Briarpatch, the offbeat noir anthology that launches this week on USA Network, has a lot of things going for it, but let’s start with badass Rosario Dawson. In a season that’s already given us Stumptown’s Dex Parios and Watchmen’s Sister Night, it’s still kind of amazing to watch Dawson fill up the screen as Allegra Dill, with her stone-cold looks and stone-colder pantsuits, trying to solve a murder while dodging enough creepy men to fill a #metoo memoir.
Andy Greenwald, known to many as the cohost of The Ringer’s “The Watch” podcast, created Briarpatch out of a 1980s pulp fiction novel and a menagerie of influences he carries around in his TV-addled brain. His enthusiasm for great and campy television alike wears me out whenever I hear his podcast, but on Briarpatch that protean mind is put to surprisingly good use (surprising because of the novelty of a critic turning creative — most TV critics I know would rather die than sit in a writers’ room having their ideas shot down).
Maybe the best idea Greenwald had was taking Benjamin Dill, the hero of Ross Thomas’s long-forgotten 1984 detective novel Briarpatch, and turning him into Allegra. She’s a political operative in D.C. who’s called back to her dumpy hometown of St. Bonifacio, Texas, aka “Saint Disgrace,” after her sister Felicity is killed by a car bomb. (Car bombs were once a thing in America.)
As Daniel Fienberg noted in his review, Allegra doesn’t seem that broken up about Felicity’s death. I disagree with Fienberg’s inference, though, that her lack of empathy makes it similarly hard for a viewer to get invested in Briarpatch. There is no shortage of on-ramps to this show, particularly if the aforementioned viewer likes over-the-top dialogue, killer soundtracks, luau-themed parties, endless walk-ons of bizarro characters, zoo animals popping up in random scenes, and — as I may have mentioned — Rosario Dawson in a leading role.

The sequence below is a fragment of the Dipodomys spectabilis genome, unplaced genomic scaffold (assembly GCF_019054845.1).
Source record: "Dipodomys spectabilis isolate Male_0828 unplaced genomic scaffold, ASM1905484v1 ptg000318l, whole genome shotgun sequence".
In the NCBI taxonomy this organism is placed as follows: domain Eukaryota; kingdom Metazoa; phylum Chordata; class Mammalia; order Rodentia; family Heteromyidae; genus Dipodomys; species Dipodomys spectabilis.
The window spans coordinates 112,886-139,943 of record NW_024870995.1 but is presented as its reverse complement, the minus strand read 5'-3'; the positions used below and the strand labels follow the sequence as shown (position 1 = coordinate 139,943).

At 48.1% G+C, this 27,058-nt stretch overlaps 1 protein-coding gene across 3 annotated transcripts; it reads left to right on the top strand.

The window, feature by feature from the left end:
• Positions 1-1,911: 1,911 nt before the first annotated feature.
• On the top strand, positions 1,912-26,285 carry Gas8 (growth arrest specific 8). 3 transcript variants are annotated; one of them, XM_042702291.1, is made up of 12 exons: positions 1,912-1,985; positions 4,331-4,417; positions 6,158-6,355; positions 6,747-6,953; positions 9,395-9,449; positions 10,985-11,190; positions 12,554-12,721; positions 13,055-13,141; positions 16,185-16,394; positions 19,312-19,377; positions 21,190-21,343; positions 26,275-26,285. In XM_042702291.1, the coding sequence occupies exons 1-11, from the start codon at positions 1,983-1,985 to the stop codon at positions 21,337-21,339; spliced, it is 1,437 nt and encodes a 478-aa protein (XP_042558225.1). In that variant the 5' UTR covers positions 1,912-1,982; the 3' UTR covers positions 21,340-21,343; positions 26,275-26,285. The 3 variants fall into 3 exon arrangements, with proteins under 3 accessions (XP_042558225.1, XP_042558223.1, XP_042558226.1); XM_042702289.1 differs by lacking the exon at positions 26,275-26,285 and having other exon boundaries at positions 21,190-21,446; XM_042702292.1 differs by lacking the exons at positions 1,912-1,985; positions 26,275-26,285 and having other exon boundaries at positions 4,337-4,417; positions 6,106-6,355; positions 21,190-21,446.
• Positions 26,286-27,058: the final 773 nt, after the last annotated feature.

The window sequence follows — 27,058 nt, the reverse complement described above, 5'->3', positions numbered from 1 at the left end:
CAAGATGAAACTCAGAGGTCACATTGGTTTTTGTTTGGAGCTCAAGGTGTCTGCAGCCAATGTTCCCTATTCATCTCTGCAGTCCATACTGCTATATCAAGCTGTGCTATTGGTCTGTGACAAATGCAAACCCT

Greenwald says that his TV sensibility is informed by, among other things, Twin Peaks, Top of the Lake, and Mike Schur comedies. I can see all that in Briarpatch, and maybe some Fargo and Elmore Leonard, too. And as Joe Reid has noted, Greenwald and his co-executive producer, Mr. Robot’s Sam Esmail, clearly love the great TV character actors, because the show is full of them.
There’s Jay R. Ferguson, who seems to be everywhere since cashing out big as Stan in Mad Men. Here he plays Jake Spivey, Allegra’s old high school flame who lives in a Southwest-style Shangri-La, built on a gun-trafficking business that Allegra’s boss, a U.S. senator, wants shut down. Despite getting to rock some of the finest leisure wear of the ’90s and a boatload of shady-dude dialogue, Jake is actually runner-up for interesting masculine foil on Briarpatch Season 1.
That honor goes to Alan Cumming, who shows up in Episode 3 as an arms dealer who really, really hates Jake and takes an intense interest in Allegra’s investigation. It’s Cumming’s enviable task to eat up three minutes at a time delivering soliloquies like this one to some teenage punks in a diner:
“Youth is nature’s purest and most fleeting resource. It burns brighter than magnesium. Of course, youth doesn’t make you unique. What makes you special is what you don’t have. Care to guess what that is? What you don’t have, my bedwetting little friend, is a single thing to lose! That’s! What makes you interesting. That’s! What makes you special.” Mr. Rogers couldn’t have said it any better, except Mr. Rogers probably wouldn’t have been brandishing a loaded gun while delivering these words of inspiration.
Also in this solid cast is Kim Dickens as the two-timing chief of police, Edi Gathegi as Allegra’s trusted lawyer — trust being a relative thing on this show — and Brian Geraghty as a cop that Felicity was seeing at the time of her death, despite his being married to someone else. I will add two names to Joe’s list: Ed Asner as the Ed Asner-like owner of the local newspaper, and David Paymer as his long-suffering son.
As I noted, this is an anthology, which is the quintessential Peak TV show because it requires relatively little viewer investment — 10 episodes and done. Briarpatch is convoluted enough that the show is constantly stopping to overexplain things, which is good for easily confused viewers like me, but encourages episode skipping. What I’m saying is, if you just wanted to cut to Episode 3, I won’t tell anyone.
Briarpatch premieres Thursday, Feb. 6 at 10 PM ET on USA Network, with new episodes airing each Thursday through April 9.
People are talking about Briarpatch in our forums. Join the conversation.
Aaron Barnhart has written about television since 1994, including 15 years as TV critic for the Kansas City Star.